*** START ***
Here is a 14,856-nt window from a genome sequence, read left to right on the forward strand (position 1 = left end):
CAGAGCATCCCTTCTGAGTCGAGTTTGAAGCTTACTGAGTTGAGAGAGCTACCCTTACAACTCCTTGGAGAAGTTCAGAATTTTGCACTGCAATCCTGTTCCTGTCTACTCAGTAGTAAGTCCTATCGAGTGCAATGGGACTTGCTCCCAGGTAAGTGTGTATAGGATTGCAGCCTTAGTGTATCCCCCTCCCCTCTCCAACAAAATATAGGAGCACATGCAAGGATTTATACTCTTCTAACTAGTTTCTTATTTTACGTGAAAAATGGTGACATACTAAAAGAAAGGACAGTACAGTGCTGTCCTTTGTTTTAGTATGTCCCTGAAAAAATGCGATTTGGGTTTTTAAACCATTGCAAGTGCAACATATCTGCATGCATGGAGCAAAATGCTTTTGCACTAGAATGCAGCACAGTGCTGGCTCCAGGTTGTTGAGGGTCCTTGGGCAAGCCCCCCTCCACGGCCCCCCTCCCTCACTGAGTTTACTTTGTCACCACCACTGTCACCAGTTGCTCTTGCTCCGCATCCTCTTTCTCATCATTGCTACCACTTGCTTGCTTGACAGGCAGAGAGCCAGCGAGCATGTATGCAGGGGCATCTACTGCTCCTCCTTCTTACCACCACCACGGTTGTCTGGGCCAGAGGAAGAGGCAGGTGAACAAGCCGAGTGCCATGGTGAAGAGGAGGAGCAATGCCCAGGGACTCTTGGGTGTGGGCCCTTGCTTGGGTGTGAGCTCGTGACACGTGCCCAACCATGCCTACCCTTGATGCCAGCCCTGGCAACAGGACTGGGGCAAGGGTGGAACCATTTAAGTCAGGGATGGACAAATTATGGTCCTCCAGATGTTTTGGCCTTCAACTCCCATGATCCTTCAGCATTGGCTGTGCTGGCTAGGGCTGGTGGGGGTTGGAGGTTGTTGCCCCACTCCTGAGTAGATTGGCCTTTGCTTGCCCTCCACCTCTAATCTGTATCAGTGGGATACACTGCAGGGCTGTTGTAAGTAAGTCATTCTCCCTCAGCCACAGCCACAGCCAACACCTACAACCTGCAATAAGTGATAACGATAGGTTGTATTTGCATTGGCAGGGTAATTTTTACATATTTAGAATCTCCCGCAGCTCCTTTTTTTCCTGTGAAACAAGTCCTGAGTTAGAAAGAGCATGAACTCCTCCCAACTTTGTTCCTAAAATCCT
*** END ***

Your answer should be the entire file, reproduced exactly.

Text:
Here is a 14,856-nt window from a genome sequence, read left to right on the forward strand (position 1 = left end):
CAGAGCATCCCTTCTGAGTCGAGTTTGAAGCTTACTGAGTTGAGAGAGCTACCCTTACAACTCCTTGGAGAAGTTCAGAATTTTGCACTGCAATCCTGTTCCTGTCTACTCAGTAGTAAGTCCTATCGAGTGCAATGGGACTTGCTCCCAGGTAAGTGTGTATAGGATTGCAGCCTTAGTGTATCCCCCTCCCCTCTCCAACAAAATATAGGAGCACATGCAAGGATTTATACTCTTCTAACTAGTTTCTTATTTTACGTGAAAAATGGTGACATACTAAAAGAAAGGACAGTACAGTGCTGTCCTTTGTTTTAGTATGTCCCTGAAAAAATGCGATTTGGGTTTTTAAACCATTGCAAGTGCAACATATCTGCATGCATGGAGCAAAATGCTTTTGCACTAGAATGCAGCACAGTGCTGGCTCCAGGTTGTTGAGGGTCCTTGGGCAAGCCCCCCTCCACGGCCCCCCTCCCTCACTGAGTTTACTTTGTCACCACCACTGTCACCAGTTGCTCTTGCTCCGCATCCTCTTTCTCATCATTGCTACCACTTGCTTGCTTGACAGGCAGAGAGCCAGCGAGCATGTATGCAGGGGCATCTACTGCTCCTCCTTCTTACCACCACCACGGTTGTCTGGGCCAGAGGAAGAGGCAGGTGAACAAGCCGAGTGCCATGGTGAAGAGGAGGAGCAATGCCCAGGGACTCTTGGGTGTGGGCCCTTGCTTGGGTGTGAGCTCGTGACACGTGCCCAACCATGCCTACCCTTGATGCCAGCCCTGGCAACAGGACTGGGGCAAGGGTGGAACCATTTAAGTCAGGGATGGACAAATTATGGTCCTCCAGATGTTTTGGCCTTCAACTCCCATGATCCTTCAGCATTGGCTGTGCTGGCTAGGGCTGGTGGGGGTTGGAGGTTGTTGCCCCACTCCTGAGTAGATTGGCCTTTGCTTGCCCTCCACCTCTAATCTGTATCAGTGGGATACACTGCAGGGCTGTTGTAAGTAAGTCATTCTCCCTCAGCCACAGCCACAGCCAACACCTACAACCTGCAATAAGTGATAACGATAGGTTGTATTTGCATTGGCAGGGTAATTTTTACATATTTAGAATCTCCCGCAGCTCCTTTTTTTCCTGTGAAACAAGTCCTGAGTTAGAAAGAGCATGAACTCCTCCCAACTTTGTTCCTAAAATCCT